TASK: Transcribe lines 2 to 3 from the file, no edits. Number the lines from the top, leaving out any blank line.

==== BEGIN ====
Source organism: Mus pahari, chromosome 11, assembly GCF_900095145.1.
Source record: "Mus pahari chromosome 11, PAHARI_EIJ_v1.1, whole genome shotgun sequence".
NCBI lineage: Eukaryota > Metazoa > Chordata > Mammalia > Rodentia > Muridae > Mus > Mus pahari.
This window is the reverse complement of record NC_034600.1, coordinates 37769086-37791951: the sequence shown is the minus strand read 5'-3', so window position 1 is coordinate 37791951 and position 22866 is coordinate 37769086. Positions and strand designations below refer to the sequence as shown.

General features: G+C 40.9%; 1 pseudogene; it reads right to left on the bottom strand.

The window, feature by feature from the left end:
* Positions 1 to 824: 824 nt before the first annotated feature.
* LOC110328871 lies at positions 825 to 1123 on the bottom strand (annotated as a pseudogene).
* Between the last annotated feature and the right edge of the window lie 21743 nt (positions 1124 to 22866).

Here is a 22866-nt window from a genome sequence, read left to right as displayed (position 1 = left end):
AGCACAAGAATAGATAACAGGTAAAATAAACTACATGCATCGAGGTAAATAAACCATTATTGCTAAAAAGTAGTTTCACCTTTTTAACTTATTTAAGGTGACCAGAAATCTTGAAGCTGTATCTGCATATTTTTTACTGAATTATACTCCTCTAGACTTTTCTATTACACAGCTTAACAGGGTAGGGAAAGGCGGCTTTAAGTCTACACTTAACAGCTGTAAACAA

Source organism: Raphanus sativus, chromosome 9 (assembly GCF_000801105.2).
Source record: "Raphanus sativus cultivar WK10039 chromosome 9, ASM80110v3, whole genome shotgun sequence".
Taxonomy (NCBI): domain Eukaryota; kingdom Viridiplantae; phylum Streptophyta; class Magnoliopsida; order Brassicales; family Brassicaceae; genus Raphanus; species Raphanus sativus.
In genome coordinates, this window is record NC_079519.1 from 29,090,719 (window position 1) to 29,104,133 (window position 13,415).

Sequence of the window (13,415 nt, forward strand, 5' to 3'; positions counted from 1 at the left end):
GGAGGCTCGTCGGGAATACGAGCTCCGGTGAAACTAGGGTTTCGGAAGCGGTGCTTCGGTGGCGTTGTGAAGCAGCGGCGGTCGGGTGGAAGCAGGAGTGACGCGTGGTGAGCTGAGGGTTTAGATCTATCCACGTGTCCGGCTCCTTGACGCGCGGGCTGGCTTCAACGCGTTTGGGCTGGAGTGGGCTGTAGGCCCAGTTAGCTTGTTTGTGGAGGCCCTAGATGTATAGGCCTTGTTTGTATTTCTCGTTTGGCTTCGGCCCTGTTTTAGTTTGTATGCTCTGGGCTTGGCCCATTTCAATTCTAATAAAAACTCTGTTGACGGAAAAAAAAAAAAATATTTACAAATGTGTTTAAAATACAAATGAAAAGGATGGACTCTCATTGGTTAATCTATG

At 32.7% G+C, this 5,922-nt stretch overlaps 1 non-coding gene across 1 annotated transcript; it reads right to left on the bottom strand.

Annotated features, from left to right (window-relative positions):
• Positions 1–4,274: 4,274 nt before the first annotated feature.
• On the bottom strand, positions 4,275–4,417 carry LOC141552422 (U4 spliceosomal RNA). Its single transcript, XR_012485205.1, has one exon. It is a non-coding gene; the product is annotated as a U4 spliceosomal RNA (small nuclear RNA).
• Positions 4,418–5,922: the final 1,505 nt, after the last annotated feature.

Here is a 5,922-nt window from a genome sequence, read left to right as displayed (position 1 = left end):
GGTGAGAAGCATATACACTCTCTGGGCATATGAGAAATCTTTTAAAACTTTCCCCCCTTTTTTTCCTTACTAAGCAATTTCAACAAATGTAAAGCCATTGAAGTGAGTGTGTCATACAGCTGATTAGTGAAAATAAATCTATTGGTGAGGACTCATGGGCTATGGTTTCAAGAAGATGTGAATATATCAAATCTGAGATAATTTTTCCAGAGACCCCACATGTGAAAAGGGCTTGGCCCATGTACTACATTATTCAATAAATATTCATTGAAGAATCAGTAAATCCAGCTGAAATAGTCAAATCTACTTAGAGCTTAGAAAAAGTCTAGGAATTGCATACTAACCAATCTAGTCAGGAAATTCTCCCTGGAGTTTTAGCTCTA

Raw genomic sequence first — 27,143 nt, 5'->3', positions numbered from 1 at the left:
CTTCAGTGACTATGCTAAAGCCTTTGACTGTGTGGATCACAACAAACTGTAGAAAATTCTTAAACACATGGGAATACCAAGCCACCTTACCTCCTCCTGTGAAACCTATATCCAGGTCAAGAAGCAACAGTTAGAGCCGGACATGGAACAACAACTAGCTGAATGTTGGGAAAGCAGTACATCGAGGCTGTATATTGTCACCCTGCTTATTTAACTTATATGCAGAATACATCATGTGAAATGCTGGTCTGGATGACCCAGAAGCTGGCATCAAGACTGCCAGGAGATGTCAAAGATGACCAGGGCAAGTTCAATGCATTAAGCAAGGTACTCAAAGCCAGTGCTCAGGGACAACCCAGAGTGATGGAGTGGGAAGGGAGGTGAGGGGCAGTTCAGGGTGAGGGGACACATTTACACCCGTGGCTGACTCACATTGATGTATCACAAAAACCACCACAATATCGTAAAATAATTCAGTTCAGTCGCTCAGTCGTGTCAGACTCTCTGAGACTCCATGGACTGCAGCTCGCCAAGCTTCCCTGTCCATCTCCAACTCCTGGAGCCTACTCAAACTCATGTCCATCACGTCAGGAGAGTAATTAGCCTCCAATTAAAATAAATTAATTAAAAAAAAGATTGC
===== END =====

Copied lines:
Source record: "Mus pahari chromosome 11, PAHARI_EIJ_v1.1, whole genome shotgun sequence".
NCBI lineage: Eukaryota > Metazoa > Chordata > Mammalia > Rodentia > Muridae > Mus > Mus pahari.